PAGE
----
Sunday, March 7, 2010

BBA #31: New York Deli Rye

I felt somewhat of an obligation to do this one well, since my entire family hails from New York. My dad insisted that he be there for the slicing and tasting since he was the (self-proclaimed) authenticity expert.

I pulled my starter Austin out of the fridge on Thursday to refresh him and see if he'd be up for baking this weekend. Our house is cold, but he doubled in four hours after being fed. And then I realized that this recipe calls for seven ounces of starter; I'd only made five, so I only had four to use. I added more flour and water to double him, and went to bed. In less than eight hours, he almost tripled! I was so excited! It's the best he's ever looked. My normal pint mason jars were too small for him, so I put him in one of my husband's quart glass round lunch containers. I liked it so much better; I could really see all of the bubbles and activity. I'll be looking for a new container to keep Austin in that's a lot wider.

On Friday night, I lightly sauteed some onions (two, to be exact, eleven ounces worth). It was a lot of onions. I mixed seven ounces of Austin with rye flour and water. I couldn't find white rye anywhere, so I double sifted my normal rye. I then mixed in the onions, waited until the (very odd) starter was foamy and rising, and stuck it in the fridge.

This morning, I double-sifted some more rye, mixed it with bread flour, brown sugar, salt, instant yeast, some powdered buttermilk, the starter, and some water. I think I oopsed with the water. The dry buttermilk calls for eight ounces of water, and Peter Reinhart calls for an additional two to four, as needed, to make a soft, not sticky dough. I used the eight ounces from the buttermilk, but it seemed like there was still a lot of dry flour, so I added two ounces of additional water. Well, I created the stickiest dough ever. Peter Reinhart warns to be careful with rye bread . . . don't knead it longer than four minutes by machine or six minutes by hand or it will get gummy. But after a couple minutes by hand, several minutes in the mixer, and a couple more minutes of gentle kneading by hand, the dough was still so sticky. It wasn't going anywhere.

After adding a little bit of flour a few times, giving it a few more sessions of autolyse, and some "illicit kneading" (as Janice at Round the Table humorously called the extra kneading that her dough needed), it finally resembled dough. Breathing a sigh of relief, I stuck it into my biggest mixing bowl and headed to the zoo with the fam. Two hours later, I walked in to this:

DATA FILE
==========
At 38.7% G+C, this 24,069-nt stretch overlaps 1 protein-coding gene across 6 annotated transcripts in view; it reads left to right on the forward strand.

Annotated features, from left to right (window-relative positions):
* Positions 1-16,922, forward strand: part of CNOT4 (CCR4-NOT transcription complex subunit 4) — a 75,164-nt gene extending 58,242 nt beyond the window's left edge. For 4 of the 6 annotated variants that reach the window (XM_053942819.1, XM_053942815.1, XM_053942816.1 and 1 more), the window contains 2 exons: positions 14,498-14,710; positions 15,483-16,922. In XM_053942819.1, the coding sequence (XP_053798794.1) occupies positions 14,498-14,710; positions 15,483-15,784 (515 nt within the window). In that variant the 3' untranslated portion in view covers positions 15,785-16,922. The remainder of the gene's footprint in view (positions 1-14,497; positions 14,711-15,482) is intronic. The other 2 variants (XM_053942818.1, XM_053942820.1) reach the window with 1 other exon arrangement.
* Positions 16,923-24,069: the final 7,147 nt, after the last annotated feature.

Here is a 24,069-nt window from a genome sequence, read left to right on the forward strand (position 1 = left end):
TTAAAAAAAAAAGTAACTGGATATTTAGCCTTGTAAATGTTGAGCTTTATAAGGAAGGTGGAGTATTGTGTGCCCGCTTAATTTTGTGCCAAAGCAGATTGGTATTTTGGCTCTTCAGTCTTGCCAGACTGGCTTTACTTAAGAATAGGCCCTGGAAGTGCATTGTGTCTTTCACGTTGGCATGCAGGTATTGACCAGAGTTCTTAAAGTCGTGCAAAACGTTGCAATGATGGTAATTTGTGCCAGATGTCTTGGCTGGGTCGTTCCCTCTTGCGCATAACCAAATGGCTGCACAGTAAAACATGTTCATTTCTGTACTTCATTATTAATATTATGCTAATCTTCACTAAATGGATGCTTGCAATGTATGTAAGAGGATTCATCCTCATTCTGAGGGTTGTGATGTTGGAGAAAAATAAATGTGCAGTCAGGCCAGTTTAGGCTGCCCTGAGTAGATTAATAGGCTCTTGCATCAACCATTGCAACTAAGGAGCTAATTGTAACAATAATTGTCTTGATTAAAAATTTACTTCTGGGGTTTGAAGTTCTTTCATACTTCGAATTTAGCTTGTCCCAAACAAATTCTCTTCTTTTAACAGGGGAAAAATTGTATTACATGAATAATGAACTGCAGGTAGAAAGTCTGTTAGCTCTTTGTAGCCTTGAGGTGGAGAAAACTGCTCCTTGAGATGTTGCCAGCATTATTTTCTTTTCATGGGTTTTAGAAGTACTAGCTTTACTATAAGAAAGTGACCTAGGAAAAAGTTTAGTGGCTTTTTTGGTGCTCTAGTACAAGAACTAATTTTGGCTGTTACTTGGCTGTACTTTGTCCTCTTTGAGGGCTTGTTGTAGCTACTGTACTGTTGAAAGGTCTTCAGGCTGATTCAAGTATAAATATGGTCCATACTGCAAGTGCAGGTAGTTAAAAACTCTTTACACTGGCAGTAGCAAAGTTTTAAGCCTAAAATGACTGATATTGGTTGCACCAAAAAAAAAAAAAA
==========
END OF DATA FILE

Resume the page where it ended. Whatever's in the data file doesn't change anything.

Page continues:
This dough was a monster! I divided it into two, made one into a batard, and one into a sandwich loaf for my new giant loaf pan (ten inch). Seriously, I could not believe the rise; in less than an hour (it was supposed to take ninety minutes) the dough was well over one and a half times its original size.

A quick wash with egg white, a few slashes for the free-standing loaf (my best yet, I think!), and into the oven. I wasn't sure what to do because the loaf pan is supposed to bake at 350 and the free-standing loaf at 400, and I wasn't intending to bake twice, so I threw them both on a sheet pan and into the oven at 350. After twenty minutes, I rotated the pan and upped the temp to 375. After another nineteen minutes, I checked, and both loaves were done; in fact, I think they could've come out a couple of minutes sooner.

They didn't seem to grow much more in the oven, but these are still monster loaves! The smell is fascinating . . . you can really detect the onions and the rye. Same with the taste: some bites are filled with onion, some with rye, some with caraway. It was good plain, even better with a little butter, and delicious as grilled cheese sandwiches for dinner tonight!

Oh, and the authenticity expert? He said that this was not New York Deli Rye! When he explained what he was expecting (very rye-y, dense, less like a sandwich loaf), it seemed to me that he was expecting the 100% rye which is on tap for next week (I have a beef roast brining in the fridge as we speak . . . corned beef sandwiches next week!). But he also asked me to bring him our leftover loaf, so I guess it wasn't too bad! ;-)


  1. I have been eating New York deli rye bread all my life and this wasn't it---more like a sandwich loaf. Nonetheless, it was delicious. Nancy and I ate the piece you left, with butter, in about 10 minutes flat. It wasn't what I was expecting, but you can bring me MORE.--Dad

  2. Love your dad's comment....My parents tried the marbled rye and were surprised at how 'light' it tasted. They were expecting the dark, German rye. Great post!

  3. illicit kneeding (you rebels)....LOL! I'll never tell and I won't turn you in to the BBA Challenge police. Our little secret, K?

    We really enjoyed this bread but we're from Indiana, so what the heck do we know about New York deli rye authenticity? All I know is that hubby loved the reuben sandwiches I made from this bread!

  4. Congratulations on your monster breads. They look awesome!